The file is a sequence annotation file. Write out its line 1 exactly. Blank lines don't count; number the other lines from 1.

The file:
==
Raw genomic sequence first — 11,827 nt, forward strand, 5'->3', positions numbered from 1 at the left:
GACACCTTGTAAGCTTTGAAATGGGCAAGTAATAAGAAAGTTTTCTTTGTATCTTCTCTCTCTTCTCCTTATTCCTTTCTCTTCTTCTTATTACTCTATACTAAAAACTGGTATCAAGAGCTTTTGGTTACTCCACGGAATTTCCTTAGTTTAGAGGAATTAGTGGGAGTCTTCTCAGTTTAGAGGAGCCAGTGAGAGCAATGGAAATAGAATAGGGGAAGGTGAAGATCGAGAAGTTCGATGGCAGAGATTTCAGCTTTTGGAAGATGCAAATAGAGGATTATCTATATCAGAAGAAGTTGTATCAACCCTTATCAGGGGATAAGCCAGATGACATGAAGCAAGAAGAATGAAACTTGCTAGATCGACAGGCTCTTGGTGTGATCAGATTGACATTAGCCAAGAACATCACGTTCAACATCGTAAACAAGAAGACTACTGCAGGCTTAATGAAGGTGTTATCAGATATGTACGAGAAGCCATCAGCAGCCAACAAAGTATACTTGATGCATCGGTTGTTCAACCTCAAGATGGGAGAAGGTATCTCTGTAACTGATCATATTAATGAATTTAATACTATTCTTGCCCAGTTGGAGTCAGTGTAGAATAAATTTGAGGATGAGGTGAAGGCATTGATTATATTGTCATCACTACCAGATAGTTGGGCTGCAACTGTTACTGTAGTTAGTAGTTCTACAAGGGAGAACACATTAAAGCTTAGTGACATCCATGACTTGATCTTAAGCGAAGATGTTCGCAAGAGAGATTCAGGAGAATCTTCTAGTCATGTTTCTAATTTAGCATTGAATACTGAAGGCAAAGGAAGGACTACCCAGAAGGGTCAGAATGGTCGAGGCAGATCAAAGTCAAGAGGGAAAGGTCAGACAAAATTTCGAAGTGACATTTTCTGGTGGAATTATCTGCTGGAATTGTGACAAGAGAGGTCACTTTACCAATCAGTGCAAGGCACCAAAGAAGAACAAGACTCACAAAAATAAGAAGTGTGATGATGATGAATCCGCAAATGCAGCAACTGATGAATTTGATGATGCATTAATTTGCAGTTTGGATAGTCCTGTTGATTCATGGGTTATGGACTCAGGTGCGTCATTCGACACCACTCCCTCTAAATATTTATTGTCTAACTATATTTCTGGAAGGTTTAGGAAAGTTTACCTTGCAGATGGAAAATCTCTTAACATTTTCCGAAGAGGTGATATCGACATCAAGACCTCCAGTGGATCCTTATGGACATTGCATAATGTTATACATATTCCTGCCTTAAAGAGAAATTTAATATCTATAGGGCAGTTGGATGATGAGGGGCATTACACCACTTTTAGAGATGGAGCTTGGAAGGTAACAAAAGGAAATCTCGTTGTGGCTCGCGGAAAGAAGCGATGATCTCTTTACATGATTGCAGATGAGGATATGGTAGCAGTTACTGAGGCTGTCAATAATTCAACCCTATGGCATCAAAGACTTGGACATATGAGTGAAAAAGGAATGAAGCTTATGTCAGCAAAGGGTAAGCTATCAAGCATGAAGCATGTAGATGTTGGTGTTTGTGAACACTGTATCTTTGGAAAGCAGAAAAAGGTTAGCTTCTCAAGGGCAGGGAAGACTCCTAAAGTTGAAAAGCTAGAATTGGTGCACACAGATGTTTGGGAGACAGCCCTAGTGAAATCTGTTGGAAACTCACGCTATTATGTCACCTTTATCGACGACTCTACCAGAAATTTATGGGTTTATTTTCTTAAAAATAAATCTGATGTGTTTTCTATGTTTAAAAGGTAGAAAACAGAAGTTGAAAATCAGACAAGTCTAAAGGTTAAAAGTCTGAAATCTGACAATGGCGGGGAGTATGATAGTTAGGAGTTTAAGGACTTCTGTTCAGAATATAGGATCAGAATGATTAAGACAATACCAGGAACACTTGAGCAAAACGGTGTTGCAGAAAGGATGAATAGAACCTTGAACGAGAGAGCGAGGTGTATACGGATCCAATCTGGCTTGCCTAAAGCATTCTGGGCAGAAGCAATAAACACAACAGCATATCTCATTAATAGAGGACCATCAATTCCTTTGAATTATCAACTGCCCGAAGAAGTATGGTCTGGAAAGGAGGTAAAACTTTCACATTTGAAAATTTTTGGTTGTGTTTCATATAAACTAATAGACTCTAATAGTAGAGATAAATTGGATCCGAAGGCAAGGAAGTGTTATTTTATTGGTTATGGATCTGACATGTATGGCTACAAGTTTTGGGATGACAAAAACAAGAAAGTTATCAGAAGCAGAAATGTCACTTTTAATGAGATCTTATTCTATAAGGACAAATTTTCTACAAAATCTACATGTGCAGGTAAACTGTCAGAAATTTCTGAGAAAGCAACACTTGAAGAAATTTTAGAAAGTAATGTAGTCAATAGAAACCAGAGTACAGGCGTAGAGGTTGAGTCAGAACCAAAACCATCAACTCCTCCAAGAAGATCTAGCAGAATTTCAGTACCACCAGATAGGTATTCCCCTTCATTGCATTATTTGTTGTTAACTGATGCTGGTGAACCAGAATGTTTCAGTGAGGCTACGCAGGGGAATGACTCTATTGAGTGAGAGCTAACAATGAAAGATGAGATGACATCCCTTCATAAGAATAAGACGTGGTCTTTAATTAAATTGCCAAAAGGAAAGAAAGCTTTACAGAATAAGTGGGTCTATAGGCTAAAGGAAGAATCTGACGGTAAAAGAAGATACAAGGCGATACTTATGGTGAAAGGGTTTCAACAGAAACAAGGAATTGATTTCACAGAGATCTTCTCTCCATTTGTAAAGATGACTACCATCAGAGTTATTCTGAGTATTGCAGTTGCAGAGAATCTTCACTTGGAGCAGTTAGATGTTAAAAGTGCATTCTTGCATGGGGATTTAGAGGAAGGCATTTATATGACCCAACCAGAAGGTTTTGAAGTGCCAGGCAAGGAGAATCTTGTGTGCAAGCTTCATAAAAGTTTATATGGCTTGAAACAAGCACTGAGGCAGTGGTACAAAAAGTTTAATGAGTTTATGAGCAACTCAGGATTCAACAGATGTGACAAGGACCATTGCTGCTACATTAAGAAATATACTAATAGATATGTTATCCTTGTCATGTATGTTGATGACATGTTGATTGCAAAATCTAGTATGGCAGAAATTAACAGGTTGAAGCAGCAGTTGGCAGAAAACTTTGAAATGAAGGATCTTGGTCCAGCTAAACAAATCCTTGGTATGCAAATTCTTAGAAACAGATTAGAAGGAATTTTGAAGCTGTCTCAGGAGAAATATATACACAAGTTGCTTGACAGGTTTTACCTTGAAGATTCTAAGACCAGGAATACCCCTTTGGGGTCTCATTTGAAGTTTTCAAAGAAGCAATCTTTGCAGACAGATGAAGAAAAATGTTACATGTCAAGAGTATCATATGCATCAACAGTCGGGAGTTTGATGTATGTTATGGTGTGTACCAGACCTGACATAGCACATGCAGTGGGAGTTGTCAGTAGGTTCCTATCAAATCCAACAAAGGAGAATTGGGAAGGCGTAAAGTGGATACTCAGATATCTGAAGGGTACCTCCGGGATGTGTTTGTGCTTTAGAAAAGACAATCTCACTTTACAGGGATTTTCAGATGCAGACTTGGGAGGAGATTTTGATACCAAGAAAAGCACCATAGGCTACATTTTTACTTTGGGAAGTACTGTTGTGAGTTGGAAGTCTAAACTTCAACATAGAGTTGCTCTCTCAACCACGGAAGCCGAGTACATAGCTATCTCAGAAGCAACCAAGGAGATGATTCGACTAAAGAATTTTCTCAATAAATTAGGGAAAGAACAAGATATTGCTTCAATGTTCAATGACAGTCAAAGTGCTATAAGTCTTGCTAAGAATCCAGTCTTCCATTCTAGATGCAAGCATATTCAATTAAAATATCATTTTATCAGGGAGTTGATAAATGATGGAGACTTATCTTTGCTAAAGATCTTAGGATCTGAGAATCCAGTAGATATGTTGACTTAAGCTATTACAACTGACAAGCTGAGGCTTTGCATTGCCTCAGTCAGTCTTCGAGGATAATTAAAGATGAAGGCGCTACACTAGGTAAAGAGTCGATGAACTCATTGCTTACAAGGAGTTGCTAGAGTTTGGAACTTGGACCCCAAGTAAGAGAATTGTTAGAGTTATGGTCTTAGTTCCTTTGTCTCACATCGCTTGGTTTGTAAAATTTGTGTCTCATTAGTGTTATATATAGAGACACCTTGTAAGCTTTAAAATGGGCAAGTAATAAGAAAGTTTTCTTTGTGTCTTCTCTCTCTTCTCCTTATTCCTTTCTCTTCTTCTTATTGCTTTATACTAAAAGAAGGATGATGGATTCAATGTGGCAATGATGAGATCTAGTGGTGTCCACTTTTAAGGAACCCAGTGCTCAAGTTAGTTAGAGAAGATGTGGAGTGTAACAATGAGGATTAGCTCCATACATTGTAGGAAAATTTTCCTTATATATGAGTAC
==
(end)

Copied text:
Raw genomic sequence first — 11,827 nt, forward strand, 5'->3', positions numbered from 1 at the left: